What's on your workbench today?

How could I forget Kiwis! I’d say nearly the same about them as I did with the Ambers; a few might benefit from filming but don’t need any help with smoothness. I do think the lubing method is probably different between the Ambers and Kiwis, but they’re otherwise both extra-nice T1 variants.

With the U4s it seems like it might depend where you get them, and if you get them as parts or complete switches. It’s also possible that there have been iterative updates along the way that have changed those factors - I believe the stems have had a few slight revisions since the translucent prototype versions were up on Daily Clack.

A newer batch of U4s I got felt a bit different to me, so I compared them - vs my previous ones, the new ones felt more tactile but less clean - that could come down to all kinds of things but might just be a difference in factory lube (or lack thereof). I know at least some of the Boba tactiles I’ve gotten have light factory lube on the legs, just to keep the aggressive bump from being too crunchy. I’m wondering how much inconsistency in the application of that lube may or may not play into the difference in sound and feeling.

man, @Deadeye it sounds like we have very similar tastes in switches.

If you would have asked me to list what switches I would consider using unlubed, unfilmed i would have said:

T1 Amber
Momoka Frog
Boba U4T
Aquaking (but as you mentioned, the inconsistency kinda sucks. And they’re really a tad too heavy for my liking)

Moderate consideration for low fussy switches that are close but with issues:
TTC wild are good and smooth but sound so clacky and high pitched.
KTT Strawberry are close, but I’m not convinced I like the sound profile
Gateron Pros sound good but still feel and sound better with lube
Durock Cobalt are nice sounding but the short travel and wobble are an issue for me
I could live with stock pewters, but the leaf ping is so annoying.

Still have really high hopes for the TTC Matrix-01s.

I have some Ice Candy switches with the Nylon stems coming next week. I like the regular ones, but the stick slip on them is pretty strong on slow or off-center presses. Hopefuly the nylon stem will help.

Definitely sounds like I need to try the ACE switches.


I still need to try KTTs and Gat Pros…

Ha, yes! I’d put the Cobalts in the same “almost” category - I really like the them for the feel and plastic sound, but they’ve definitely got some noise going on - I’m thinking it’s spring chatter, like the coils just brushing stuff inside as they wiggle, or maybe just transferring energy into the stems without enough lube on the ends.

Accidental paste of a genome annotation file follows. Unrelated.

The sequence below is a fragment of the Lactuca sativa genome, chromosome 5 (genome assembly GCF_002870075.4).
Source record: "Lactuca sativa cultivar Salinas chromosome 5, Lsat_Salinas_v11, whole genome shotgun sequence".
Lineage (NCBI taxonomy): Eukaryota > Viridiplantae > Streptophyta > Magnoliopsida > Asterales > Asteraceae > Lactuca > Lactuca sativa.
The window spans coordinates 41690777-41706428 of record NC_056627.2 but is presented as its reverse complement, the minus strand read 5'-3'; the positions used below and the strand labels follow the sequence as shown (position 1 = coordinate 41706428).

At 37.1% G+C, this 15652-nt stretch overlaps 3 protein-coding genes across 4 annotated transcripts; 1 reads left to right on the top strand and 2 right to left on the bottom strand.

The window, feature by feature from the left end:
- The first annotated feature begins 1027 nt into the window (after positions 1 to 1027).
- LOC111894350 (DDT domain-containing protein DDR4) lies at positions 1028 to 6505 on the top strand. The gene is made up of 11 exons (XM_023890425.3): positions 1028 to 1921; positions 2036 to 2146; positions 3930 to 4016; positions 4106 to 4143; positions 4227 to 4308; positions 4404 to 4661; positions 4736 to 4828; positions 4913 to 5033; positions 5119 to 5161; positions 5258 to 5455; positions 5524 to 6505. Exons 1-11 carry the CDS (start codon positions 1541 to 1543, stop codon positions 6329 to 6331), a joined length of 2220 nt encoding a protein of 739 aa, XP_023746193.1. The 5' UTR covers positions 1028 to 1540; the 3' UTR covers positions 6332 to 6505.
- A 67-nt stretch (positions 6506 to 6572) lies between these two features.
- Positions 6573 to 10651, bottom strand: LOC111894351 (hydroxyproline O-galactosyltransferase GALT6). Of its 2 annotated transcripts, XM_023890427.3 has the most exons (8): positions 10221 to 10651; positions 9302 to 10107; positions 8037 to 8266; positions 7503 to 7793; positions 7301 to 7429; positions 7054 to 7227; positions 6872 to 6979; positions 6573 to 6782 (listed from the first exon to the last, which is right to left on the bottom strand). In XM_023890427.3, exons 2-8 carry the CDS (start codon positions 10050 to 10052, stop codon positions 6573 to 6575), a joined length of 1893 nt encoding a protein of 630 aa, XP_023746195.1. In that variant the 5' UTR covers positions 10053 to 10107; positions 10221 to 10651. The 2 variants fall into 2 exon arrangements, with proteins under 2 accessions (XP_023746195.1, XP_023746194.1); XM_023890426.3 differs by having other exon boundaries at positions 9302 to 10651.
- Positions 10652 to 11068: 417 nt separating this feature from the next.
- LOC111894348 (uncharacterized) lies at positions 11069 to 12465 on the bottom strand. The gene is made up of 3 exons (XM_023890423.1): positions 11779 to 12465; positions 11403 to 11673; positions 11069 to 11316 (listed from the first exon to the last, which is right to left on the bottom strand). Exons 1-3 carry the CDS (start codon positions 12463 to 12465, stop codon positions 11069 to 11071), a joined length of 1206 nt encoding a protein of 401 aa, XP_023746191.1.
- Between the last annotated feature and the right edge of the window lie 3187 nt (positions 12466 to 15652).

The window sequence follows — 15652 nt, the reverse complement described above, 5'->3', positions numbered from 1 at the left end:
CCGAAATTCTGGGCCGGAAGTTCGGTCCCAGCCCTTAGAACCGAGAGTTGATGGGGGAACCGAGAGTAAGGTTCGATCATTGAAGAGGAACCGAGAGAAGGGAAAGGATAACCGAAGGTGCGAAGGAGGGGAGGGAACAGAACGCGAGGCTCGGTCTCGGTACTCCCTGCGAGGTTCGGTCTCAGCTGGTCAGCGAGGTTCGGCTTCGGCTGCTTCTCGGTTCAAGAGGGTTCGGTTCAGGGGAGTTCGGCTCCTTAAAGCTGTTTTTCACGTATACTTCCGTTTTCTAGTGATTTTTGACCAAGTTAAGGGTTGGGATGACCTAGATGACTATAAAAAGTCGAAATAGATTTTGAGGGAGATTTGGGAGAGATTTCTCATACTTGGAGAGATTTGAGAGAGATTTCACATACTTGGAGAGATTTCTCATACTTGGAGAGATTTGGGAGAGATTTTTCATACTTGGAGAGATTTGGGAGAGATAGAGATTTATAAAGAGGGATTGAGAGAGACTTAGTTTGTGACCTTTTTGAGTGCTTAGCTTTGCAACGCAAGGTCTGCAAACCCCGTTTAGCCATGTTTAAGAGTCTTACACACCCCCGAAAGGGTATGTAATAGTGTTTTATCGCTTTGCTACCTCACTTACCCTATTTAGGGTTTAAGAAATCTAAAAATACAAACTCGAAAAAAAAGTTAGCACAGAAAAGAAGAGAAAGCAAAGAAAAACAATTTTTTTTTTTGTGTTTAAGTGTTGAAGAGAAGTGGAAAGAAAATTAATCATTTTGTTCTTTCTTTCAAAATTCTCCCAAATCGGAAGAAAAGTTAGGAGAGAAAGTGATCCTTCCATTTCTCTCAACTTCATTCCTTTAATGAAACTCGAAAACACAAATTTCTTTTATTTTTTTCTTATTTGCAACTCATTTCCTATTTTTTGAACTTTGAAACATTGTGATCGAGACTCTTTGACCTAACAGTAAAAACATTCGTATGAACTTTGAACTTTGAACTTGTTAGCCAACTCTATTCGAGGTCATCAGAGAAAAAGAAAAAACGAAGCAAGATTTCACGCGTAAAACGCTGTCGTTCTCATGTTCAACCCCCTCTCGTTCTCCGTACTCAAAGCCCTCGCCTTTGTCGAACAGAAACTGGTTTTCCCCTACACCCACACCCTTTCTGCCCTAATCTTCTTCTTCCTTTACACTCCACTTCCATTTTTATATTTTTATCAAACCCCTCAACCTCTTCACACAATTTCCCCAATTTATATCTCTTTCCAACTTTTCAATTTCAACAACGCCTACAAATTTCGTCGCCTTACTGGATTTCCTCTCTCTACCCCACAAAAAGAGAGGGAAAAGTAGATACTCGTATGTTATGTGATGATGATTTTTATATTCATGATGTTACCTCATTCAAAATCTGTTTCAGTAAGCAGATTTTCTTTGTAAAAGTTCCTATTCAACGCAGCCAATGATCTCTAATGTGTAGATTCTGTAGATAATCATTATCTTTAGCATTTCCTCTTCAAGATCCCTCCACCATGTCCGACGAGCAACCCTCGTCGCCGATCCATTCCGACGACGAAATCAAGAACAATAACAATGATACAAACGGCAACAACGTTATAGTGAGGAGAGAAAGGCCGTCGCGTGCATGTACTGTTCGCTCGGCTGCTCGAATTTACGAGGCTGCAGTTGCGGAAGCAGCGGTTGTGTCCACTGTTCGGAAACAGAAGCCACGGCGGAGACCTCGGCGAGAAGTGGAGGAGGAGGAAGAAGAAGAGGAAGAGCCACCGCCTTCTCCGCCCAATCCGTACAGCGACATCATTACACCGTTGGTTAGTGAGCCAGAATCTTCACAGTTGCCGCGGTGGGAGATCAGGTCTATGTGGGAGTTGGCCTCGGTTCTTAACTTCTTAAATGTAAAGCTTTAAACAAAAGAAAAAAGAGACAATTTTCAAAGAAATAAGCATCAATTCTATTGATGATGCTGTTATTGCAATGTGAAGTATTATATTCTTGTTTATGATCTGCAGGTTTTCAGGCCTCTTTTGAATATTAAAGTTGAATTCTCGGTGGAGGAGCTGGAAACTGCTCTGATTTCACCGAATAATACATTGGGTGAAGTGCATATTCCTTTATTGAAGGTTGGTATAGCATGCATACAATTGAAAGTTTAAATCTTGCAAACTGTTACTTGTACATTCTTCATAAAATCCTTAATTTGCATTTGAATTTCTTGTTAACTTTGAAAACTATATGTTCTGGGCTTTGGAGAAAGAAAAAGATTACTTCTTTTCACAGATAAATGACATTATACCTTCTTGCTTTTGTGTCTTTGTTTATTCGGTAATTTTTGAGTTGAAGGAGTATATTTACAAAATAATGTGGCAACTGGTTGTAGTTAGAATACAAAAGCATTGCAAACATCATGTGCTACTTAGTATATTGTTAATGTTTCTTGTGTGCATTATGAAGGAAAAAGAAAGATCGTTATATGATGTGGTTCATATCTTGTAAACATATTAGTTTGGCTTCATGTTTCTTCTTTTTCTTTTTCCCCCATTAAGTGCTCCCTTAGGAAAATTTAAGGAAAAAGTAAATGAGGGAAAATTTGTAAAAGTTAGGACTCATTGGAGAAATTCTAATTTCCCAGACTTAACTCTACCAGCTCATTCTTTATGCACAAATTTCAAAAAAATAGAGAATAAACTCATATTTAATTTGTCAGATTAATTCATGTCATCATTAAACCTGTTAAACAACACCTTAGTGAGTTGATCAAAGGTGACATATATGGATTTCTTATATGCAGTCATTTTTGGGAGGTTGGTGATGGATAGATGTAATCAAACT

I haven’t tried the Wilds but I’d say the same about the Gold Pinks. “Clink-y” is the onomatopoeia that comes to mind. Definitely curious about the Matrix-01s, as well as the ones they’ve done with Akko lately.

I’ve also been curious about those Ice Candy switches - the ones I was looking at had the Nylon stem, what came in yours at first?

The first two batches of ice candy switches had PC stems and housings.

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Swapping springs with something more fancy or exotic might help get the most out of it. Especially when it comes to feel, and to be fair some sound.

Piggybacking on the effort:results discussion, I finished lubing and filming these TTC Wilds yesterday, and…the combination of double-staged springs and box stems made this way more time-consuming than usual, which seems especially vexing because the smoothness differential before-and-after is super negligible.

However, as @pixelpusher mentioned, TTC Wilds are clack monsters, and lubing and filming :100: elevated (i.e., deepened and dampened) the sound profile of these switches, so in the end it was worth it for this particular switch.

Generally, I don’t bother lubing switches (right away) for hot-swap boards but I always lube and film for solder boards. There’s something about the semi-permanence of soldering that makes the tediousness of lubing worthwhile.


After 400 pieces of switches (grease), it goes on easily. The main thing is that I realized that here, as in any work, it is important that there is a convenient good tool. Good brushes, tweezers, grease jars or boxes, grease station, Switch Opener.